"It is well settled in this Circuit that personal involvement of defendants in the alleged constitutional deprivations is a prerequisite to an award of damages under 1983." Johnson v. Newburgh Enlarged School Dist., 239 F.3d 246, 254 (2d Cir. 2001) (quoting Colon v. Coughlin, 58 F.3d 865, 873 (2d Cir. 1995)); see also Gaston v. Coughlin, 249 F.3d 156, 164 (2d. Cir. 2001). The personal involvement of a supervisory defendant may be shown by evidence that: (1) the defendant participated directly in the alleged constitutional violation; (2) the defendant, after being informed of the violation through a report or appeal, failed to remedy the wrong; (3) the defendant created a policy or custom under which unconstitutional practices occurred, or allowed the continuance of such a policy or custom; (4) the defendant was grossly negligent in supervising subordinates who committed the wrongful acts; or (5) the defendant exhibited deliberate indifference to the rights of inmates by failing to act on information indicating that unconstitutional acts were occurring. Colon, 58 F.3d at 873; [*1213] Williams v. Smith, 781 F.2d 319, 323-24 (2d Cir. 1986).


In the case at bar, there is no evidence that McGinnis had any involvement in the events giving rise to plaintiff's claims. Although the complaint alleges that McGinnis and others fabricated certain documents in order to "frame" plaintiff and "cover up the malfeasance and misconduct" of the C.O.s, Complaint at 19, that unsubstantiated assertion is not supported by any evidence in the record. n2


McGinnis himself states in an affidavit that he did not participate, and was not involved in, any of the matters alleged by plaintiff. n3 Docket # 37. That assertion stands uncontradicted. Plaintiff testified at his deposition that he named McGinnis as a defendant simply because McGinnis "is the maximum authority in the facility." Affirmation of Gary M. Levine, Esq., (Docket # 39), Ex. A at 104. It is well established, however, that "there is no respondeat superior liability in 1983 cases." Green v. Bauvi, 46 F.3d 189, 194 (2d Cir. 1995) (citing Monell v. Dep 't of Social Servs., 436 U.S. 658, 691, 56 L. Ed. 2d 611, 98 S. Ct. 2018 (1978)). Plaintiff must show that McGinnis was personally involved in the acts that allegedly violated plaintiff's constitutional rights, and he has not done so.


B. Claim Against Hager


The basis for plaintiff's claim against defendant Hager is that Hager allegedly "failed to intervene" on plaintiff's behalf during the assault against plaintiff. Complaint at 18. Defendants contend, however, that plaintiff has also failed to show personal involvement by Hager in the alleged deprivation.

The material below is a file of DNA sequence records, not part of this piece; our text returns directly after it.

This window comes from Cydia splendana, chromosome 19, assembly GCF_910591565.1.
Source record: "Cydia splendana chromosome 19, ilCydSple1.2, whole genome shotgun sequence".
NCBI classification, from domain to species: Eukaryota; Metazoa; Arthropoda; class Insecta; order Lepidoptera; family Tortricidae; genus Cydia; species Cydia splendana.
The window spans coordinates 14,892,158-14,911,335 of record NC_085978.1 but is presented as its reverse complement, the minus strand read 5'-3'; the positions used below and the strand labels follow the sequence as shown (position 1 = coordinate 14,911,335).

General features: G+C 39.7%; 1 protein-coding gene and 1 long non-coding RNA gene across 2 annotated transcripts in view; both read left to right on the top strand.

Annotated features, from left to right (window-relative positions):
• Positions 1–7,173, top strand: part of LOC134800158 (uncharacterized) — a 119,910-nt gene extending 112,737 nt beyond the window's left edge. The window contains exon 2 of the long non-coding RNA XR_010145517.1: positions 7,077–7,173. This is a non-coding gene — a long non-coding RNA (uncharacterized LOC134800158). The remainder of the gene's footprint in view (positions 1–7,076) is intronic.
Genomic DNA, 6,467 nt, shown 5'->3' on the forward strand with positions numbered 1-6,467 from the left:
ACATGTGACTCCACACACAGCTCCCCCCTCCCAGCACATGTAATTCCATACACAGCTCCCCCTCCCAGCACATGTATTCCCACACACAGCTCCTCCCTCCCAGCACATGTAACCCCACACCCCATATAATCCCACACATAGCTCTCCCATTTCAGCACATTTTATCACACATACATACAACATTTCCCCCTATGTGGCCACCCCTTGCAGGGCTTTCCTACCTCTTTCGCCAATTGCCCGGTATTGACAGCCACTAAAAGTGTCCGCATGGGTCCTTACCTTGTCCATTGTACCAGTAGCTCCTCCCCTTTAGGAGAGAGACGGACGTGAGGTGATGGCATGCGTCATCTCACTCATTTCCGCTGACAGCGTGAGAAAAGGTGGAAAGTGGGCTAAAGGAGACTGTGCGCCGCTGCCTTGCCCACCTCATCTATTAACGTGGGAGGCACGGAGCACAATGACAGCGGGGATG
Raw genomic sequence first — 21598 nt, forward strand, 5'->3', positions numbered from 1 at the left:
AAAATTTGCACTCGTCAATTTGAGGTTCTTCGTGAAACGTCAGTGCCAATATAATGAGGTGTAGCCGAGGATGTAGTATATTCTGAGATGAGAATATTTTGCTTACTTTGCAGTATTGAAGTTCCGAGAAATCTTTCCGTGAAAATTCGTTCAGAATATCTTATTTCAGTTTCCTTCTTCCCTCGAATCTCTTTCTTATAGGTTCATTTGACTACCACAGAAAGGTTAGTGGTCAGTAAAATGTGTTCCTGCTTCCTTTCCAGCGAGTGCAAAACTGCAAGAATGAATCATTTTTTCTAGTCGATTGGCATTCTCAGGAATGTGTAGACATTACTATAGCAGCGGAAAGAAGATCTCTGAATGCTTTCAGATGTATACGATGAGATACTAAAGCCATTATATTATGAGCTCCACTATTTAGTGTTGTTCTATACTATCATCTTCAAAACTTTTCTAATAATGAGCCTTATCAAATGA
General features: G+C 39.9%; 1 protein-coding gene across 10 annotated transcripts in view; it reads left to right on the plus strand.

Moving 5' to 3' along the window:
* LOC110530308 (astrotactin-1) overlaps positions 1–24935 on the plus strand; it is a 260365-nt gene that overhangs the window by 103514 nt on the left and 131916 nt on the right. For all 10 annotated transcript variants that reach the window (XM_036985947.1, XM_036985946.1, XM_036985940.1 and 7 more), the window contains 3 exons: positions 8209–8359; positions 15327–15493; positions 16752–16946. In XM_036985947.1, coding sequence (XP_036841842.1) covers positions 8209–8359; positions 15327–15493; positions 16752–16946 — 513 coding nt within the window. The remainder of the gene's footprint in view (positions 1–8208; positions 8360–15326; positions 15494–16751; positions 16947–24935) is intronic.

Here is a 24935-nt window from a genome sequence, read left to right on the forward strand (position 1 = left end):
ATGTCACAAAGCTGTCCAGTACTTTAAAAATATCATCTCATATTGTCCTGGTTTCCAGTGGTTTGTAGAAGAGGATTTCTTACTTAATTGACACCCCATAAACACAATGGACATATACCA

It is true that a correctional officer has an affirmative duty to intercede on behalf of an inmate if the officer witnesses another officer assault the inmate in violation of the inmate's Eighth Amendment rights. See O'Neill v. Krzeminiski, 839 F.2d 9, 11 (2d Cir. 1988). There is no evidence here, though, that Hager did witness the alleged assault.


Hager states in his affidavit (Docket # 36) that he did not observe any incident involving plaintiff on March 7, 1997. At his deposition, plaintiff testified that he "saw [Hager] when [plaintiff] went outside" the stairway door, i.e., after the assault ended. Levine Aff., Ex. A at 51, 53. He also stated that he "didn't see [Hager] doing anything," and that he did not know how long Hager had been standing there. Id. at 53. There is thus no evidence that Hager witnessed the alleged assault, and no showing of personal involvement on his part. Plaintiff's claim against Hager must therefore be dismissed.

C. Claim Against Cerio


Plaintiff alleges that Cerio, who conducted the disciplinary hearing that led to plaintiff's ninety-day confinement in SHU, violated his constitutional right to due process in a number of respects. None of plaintiff's allegations, however, can support a claim against Cerio. [*1214]


In evaluating an inmate's procedural due process claim with respect to confinement within prison, a court must consider "'(1) whether the plaintiff had a protected liberty interest in not being confined ... and, if so, (2) whether the deprivation of that liberty interest occurred without due process of law.'" Tellier v. Fields, 280 F.3d 69, 79-80 (2d Cir. 2000) (quoting Sealey v. Giltner, 116 F.3d 47, 51 (2d Cir. 1997)). An inmate has a protected liberty interest in not being confined only if "the deprivation ... is atypical and significant and the state has created the liberty interest by statute or regulation." Tellier, 280 F.3d at 80 (quoting Frazier v. Coughlin, 81 F.3d 313, 317 (2d Cir. 1996)); accord Cruz v. Gomez, 202 F.3d 593, 597 (2d Cir. 2000).